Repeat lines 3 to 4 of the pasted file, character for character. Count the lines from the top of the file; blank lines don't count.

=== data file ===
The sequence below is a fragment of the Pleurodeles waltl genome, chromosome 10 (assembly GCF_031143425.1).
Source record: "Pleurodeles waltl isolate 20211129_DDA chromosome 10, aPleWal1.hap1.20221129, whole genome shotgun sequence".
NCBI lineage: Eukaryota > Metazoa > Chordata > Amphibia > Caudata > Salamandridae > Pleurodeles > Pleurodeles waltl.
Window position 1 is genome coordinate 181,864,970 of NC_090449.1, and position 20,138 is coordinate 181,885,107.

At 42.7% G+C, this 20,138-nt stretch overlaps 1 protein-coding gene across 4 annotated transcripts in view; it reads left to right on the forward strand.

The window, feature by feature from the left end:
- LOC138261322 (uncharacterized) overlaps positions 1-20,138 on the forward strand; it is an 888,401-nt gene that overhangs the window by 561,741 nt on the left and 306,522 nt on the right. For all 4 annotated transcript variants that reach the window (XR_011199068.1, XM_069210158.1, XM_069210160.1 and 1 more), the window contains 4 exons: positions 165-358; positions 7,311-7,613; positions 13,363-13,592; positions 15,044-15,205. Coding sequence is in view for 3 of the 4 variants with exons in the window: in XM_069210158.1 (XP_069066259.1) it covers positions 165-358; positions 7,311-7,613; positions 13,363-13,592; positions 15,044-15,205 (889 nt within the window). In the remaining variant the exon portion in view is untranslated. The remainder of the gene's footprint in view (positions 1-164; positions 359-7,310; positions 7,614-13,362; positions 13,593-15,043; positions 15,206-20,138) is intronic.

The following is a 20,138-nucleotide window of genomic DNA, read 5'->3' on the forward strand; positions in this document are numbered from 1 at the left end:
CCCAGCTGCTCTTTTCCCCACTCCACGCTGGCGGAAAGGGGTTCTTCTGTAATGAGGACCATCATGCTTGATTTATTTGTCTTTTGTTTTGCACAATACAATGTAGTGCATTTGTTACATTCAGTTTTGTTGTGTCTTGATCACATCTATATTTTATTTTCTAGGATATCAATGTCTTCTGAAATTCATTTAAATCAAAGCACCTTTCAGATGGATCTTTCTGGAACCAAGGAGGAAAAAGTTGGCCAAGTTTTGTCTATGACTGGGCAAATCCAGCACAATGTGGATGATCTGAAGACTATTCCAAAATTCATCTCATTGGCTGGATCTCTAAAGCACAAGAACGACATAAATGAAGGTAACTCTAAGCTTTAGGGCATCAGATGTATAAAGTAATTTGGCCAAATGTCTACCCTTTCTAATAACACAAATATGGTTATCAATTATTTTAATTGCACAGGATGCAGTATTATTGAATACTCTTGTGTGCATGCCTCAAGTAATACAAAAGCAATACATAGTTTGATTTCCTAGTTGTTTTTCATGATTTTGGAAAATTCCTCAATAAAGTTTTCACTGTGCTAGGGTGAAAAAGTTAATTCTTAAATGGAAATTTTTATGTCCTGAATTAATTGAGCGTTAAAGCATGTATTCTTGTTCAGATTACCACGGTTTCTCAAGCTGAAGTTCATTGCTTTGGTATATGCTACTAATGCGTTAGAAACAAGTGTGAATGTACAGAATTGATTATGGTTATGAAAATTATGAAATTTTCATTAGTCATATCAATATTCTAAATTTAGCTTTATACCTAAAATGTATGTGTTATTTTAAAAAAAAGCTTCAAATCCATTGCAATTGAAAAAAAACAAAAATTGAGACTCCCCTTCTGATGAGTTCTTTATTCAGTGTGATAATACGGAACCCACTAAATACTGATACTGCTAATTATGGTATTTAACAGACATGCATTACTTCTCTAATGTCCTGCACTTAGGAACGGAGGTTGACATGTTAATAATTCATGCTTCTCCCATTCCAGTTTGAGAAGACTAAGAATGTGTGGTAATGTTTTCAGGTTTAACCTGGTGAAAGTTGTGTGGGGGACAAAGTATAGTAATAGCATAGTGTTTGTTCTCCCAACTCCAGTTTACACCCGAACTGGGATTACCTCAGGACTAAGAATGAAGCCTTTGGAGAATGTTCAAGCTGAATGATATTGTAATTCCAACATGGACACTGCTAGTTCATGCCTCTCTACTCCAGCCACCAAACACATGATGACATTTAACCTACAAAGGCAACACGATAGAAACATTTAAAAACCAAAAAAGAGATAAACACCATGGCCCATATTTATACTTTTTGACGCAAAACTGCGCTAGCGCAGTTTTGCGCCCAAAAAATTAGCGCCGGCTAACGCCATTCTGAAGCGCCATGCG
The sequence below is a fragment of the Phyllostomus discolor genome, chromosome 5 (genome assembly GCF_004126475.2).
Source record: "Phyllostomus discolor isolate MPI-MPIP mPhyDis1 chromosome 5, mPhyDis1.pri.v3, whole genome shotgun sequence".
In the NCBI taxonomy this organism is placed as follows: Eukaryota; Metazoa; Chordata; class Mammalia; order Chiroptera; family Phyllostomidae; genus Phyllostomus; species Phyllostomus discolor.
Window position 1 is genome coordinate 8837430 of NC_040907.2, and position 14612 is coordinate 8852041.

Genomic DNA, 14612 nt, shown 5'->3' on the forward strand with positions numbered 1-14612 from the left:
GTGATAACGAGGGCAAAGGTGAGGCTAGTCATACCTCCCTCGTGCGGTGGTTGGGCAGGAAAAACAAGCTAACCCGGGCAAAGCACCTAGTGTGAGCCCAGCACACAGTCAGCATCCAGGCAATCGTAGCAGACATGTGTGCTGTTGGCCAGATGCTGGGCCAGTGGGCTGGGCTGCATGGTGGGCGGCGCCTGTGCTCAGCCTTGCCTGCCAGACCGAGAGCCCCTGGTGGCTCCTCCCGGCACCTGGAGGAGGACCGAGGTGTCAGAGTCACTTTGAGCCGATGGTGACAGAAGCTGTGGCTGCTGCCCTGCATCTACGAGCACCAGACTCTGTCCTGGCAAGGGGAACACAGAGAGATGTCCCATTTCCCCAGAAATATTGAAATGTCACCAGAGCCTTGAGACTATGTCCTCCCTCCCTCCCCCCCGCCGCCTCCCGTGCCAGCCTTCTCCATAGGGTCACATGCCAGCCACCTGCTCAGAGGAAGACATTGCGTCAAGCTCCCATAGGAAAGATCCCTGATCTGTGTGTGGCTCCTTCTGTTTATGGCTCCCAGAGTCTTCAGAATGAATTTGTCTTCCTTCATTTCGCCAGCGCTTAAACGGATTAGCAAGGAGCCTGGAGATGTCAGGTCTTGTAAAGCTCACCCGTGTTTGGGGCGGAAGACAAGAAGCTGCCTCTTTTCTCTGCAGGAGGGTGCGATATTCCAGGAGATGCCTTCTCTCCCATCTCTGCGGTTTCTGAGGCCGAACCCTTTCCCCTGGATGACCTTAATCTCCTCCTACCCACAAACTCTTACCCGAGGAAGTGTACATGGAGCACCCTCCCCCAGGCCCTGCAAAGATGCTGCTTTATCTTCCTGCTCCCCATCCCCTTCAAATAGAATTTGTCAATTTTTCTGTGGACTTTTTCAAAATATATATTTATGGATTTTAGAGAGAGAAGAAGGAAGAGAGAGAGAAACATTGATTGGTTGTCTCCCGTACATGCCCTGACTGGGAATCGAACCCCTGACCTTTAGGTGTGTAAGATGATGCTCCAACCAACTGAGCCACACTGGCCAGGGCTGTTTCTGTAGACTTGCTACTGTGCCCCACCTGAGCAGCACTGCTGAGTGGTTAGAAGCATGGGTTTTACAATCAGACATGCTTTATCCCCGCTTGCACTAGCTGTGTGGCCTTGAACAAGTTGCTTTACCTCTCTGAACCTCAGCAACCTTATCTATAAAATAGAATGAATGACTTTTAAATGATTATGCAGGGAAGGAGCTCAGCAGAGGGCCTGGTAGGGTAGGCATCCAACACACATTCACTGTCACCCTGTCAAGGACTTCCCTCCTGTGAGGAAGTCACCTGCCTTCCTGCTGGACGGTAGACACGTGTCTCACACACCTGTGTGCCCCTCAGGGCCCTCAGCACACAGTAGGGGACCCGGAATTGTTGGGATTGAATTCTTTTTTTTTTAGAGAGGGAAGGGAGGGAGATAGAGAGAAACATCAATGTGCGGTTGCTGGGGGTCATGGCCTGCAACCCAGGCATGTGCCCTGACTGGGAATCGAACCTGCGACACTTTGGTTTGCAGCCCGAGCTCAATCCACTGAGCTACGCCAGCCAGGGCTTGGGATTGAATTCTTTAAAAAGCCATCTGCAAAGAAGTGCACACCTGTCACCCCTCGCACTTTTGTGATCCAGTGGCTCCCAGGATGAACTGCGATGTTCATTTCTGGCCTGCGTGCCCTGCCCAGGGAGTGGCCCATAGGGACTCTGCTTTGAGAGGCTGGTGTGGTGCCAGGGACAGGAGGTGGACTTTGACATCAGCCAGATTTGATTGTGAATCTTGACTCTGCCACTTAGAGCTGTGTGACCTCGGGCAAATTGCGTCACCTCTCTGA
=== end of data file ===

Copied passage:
NCBI lineage: Eukaryota > Metazoa > Chordata > Amphibia > Caudata > Salamandridae > Pleurodeles > Pleurodeles waltl.
Window position 1 is genome coordinate 181,864,970 of NC_090449.1, and position 20,138 is coordinate 181,885,107.